There's a database of 191 million voter records online, and no one knows where it came from or who owns it.
That revelation comes from security researcher Chris Vickery, who found the data on Dec. 20 and shared his discovery with an anonymous privacy advocate at DataBreaches.net and CSO Online's Steve Ragan, who confirmed that the records of American voters -- including himself -- are indeed available for free online.
The data in question includes the full of name of a given voter, his or her home address, phone number, gender, date of birth, state voter ID, unique voter ID, date of voter registration, political affiliation and whether or not he or she voted in primary elections, beginning in 2000.
Stewart Brand, the founder of the Whole Earth Catalog, famously said that "information wants to be free." But when it comes to the sacred act of voting in a democracy, should that information be freely and easily accessible online?
"Our society has never had to confront the idea of all these records, all in one place, being available to anyone in the entire world for any purpose instantly," wrote Vickery on Reddit on Monday. "That's a hard pill to swallow."
While state voter registration records are public records, it isn't always easy -- or cheap -- to access them across the United States.
Using voter data is also tricky. Depending on the state, the data may not be used for commercial or charitable purposes, or it may only be used for political or electoral purposes, or it may have no restrictions at all.
Both Ragan and DataBreaches.net suggested that the data originated with campaign software vendor NationBuilder, which provides its users with access to a national voter file.
NationBuilder founder and CEO Jim Gilliam, however, told The Huffington Post that while some of the data probably came through his firm, the schema -- or how it's structured -- is not theirs.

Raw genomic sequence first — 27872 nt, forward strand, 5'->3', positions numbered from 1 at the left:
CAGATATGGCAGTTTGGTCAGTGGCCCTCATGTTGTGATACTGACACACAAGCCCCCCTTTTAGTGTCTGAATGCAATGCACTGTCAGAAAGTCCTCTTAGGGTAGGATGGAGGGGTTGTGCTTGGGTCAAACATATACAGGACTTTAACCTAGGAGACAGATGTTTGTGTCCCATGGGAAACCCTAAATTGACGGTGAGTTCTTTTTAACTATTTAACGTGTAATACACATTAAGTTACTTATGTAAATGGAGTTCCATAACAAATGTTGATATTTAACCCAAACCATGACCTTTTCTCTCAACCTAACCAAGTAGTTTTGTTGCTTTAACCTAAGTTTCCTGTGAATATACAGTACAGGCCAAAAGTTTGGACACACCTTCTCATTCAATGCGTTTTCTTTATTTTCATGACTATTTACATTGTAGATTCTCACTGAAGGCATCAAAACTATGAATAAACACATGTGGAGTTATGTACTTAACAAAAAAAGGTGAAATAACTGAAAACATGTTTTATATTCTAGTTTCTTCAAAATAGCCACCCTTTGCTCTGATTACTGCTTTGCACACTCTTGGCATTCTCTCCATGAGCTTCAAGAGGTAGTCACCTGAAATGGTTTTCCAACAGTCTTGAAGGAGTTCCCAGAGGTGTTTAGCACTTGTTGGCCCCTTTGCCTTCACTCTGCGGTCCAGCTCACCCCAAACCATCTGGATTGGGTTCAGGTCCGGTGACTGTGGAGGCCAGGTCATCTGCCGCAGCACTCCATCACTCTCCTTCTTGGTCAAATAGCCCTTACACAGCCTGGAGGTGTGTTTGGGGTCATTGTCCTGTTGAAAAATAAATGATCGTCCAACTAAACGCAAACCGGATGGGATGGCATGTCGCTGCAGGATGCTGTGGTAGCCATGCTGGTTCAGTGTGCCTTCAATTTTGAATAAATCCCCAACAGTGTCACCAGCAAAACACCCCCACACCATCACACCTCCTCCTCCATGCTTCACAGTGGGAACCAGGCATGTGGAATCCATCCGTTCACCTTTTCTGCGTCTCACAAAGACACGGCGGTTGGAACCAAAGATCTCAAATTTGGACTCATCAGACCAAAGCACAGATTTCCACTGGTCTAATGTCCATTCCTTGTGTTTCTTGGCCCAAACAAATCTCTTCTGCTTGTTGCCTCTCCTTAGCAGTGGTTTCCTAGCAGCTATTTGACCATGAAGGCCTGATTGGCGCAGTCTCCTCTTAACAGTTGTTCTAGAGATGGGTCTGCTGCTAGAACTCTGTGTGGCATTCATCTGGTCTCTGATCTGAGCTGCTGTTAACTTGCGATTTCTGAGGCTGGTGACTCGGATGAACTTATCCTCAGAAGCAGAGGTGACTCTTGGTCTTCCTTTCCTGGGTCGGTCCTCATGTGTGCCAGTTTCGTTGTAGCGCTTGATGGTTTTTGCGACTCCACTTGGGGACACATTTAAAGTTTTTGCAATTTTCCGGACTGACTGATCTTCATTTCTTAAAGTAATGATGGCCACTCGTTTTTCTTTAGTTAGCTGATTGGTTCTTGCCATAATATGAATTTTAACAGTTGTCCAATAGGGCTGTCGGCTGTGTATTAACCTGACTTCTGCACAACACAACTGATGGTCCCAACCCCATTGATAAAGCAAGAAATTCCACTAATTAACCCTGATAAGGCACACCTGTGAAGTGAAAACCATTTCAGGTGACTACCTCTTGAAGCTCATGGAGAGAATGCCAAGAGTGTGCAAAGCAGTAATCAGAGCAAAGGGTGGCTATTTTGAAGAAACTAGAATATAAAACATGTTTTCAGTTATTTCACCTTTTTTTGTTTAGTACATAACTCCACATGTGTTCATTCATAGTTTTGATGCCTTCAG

In a post published to the NationBuilder blog, Gilliam indicated that, from what his team has seen, there is no new or private information released in this database beyond what is already available from each state government.
In the meantime, this episode can tell us three things.
First, data is a strategic asset in 21st century campaigns. When the Democratic National Committee cut off the Bernie Sanders campaign's access to a national voter file after a staffer looked at confidential information, the move posed a huge risk to the campaign's ability to do voter identification and fundraising. While the DNC ultimately restored the Sanders campaign's access, the episode showed how much that data matters. In addition, the way the Obama campaign used data to rally voters is of great interest to every presidential candidate this election season.
Second, this episode will call attention to the ethics of public data access, from inequities of access between campaigns to whether this category of public records should be available online at all.
“We strongly believe in making voter information more accessible to political campaigns and advocacy groups, so we provide cleaned versions of that publicly accessible information to them for free," said Gilliam.
Generally speaking, Americans are comfortable with open data about safety and restaurants, but not their mortgages. It may come as a surprise to many citizens to know that state governments are publishing their voting history.
Finally, consumer data privacy deserves more scrutiny. While some states do regulate use, there are limited formal protections for voting data as a category of personal information or statutory consequences for campaigns or organizations that inadvertently expose it.
In theory, the Federal Elections Commission might weigh in, but despite having figured out how to disclose data online, the dysfunctional regulator remains at war with itself, unlikely to curb abuse of election laws in 2016.
In practice, it's up to Congress and the courts to decide if threats to voter privacy merit national limits on data use.